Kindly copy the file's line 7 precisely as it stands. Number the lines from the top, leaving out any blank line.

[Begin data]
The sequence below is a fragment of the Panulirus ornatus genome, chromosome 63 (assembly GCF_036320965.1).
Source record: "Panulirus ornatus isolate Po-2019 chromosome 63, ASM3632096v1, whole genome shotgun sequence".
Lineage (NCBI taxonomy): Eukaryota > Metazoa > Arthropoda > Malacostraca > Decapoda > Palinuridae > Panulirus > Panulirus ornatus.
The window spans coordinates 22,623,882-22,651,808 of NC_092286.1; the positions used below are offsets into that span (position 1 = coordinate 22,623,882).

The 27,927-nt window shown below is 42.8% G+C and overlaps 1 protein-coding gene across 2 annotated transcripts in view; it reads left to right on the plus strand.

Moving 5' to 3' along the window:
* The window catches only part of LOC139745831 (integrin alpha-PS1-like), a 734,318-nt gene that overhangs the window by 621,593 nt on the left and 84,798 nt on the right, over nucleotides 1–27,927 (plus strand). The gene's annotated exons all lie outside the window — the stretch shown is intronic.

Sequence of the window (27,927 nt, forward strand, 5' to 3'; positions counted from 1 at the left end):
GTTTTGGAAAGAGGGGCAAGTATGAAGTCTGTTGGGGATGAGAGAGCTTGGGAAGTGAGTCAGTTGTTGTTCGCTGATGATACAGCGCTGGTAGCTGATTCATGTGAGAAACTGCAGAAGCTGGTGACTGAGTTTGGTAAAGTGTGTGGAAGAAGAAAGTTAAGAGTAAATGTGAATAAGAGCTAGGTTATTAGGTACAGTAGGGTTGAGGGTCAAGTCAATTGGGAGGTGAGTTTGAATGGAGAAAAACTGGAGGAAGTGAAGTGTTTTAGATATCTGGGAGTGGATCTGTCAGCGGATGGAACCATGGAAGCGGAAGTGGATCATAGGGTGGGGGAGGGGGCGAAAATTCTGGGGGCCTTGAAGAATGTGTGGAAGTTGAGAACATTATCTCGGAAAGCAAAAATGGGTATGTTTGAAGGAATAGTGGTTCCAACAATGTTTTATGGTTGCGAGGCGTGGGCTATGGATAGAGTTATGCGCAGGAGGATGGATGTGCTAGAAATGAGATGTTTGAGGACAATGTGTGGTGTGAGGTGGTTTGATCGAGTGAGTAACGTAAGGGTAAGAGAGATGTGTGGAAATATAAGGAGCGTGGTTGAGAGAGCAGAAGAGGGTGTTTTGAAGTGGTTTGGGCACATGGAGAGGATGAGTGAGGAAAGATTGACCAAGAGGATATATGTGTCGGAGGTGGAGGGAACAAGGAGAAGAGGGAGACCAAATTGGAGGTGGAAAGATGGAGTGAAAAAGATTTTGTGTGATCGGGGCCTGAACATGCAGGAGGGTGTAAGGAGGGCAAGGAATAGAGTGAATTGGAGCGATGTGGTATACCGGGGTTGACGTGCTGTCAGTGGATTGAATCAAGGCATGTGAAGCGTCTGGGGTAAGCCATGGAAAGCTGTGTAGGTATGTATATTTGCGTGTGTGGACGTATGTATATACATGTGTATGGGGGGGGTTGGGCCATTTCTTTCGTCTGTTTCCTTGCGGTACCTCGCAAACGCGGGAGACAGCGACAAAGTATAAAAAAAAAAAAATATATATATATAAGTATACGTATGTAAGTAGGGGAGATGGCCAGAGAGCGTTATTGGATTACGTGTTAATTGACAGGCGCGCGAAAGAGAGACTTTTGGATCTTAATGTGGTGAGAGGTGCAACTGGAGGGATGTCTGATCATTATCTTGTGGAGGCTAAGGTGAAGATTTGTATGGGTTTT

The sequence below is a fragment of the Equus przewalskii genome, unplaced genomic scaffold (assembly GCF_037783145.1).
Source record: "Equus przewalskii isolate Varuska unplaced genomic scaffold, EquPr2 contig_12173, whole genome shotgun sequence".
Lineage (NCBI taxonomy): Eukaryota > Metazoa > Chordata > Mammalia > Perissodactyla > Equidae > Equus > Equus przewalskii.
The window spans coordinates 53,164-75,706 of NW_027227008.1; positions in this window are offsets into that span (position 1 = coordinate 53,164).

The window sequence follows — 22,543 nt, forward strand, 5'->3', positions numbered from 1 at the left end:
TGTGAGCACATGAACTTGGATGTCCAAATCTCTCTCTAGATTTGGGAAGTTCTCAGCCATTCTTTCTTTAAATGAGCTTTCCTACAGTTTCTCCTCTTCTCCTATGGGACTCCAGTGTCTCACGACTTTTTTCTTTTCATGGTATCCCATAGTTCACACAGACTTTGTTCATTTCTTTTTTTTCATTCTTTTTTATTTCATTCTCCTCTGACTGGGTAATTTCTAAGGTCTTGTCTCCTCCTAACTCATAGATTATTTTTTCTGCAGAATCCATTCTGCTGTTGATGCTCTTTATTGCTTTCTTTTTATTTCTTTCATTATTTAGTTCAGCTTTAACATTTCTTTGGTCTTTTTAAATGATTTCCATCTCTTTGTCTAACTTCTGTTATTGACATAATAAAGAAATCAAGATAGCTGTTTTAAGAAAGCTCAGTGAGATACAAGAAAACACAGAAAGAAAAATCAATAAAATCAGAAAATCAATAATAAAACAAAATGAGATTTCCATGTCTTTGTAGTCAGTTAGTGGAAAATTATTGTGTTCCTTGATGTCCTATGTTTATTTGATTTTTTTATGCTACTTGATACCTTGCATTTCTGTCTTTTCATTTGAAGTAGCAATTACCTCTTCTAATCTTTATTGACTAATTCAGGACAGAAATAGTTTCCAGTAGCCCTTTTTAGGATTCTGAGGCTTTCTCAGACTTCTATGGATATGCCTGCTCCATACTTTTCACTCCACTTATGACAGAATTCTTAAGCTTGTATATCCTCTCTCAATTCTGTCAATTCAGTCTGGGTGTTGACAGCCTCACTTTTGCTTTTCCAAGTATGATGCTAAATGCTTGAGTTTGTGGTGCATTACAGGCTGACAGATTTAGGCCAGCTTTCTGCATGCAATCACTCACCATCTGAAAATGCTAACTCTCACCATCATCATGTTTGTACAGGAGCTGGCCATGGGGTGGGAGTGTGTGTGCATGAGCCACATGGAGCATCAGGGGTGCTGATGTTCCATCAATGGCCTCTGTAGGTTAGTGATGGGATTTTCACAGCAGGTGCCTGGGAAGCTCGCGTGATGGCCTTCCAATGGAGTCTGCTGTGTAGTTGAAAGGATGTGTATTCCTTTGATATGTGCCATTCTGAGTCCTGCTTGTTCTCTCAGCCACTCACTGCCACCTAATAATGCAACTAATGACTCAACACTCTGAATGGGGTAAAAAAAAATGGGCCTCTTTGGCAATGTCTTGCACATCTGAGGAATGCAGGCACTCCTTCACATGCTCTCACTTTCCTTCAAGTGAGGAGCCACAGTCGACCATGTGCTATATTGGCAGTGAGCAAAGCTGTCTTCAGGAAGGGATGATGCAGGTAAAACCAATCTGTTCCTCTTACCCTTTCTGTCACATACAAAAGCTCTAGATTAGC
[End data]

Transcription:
* The window catches only part of LOC139745831 (integrin alpha-PS1-like), a 734,318-nt gene that overhangs the window by 621,593 nt on the left and 84,798 nt on the right, over nucleotides 1–27,927 (plus strand). The gene's annotated exons all lie outside the window — the stretch shown is intronic.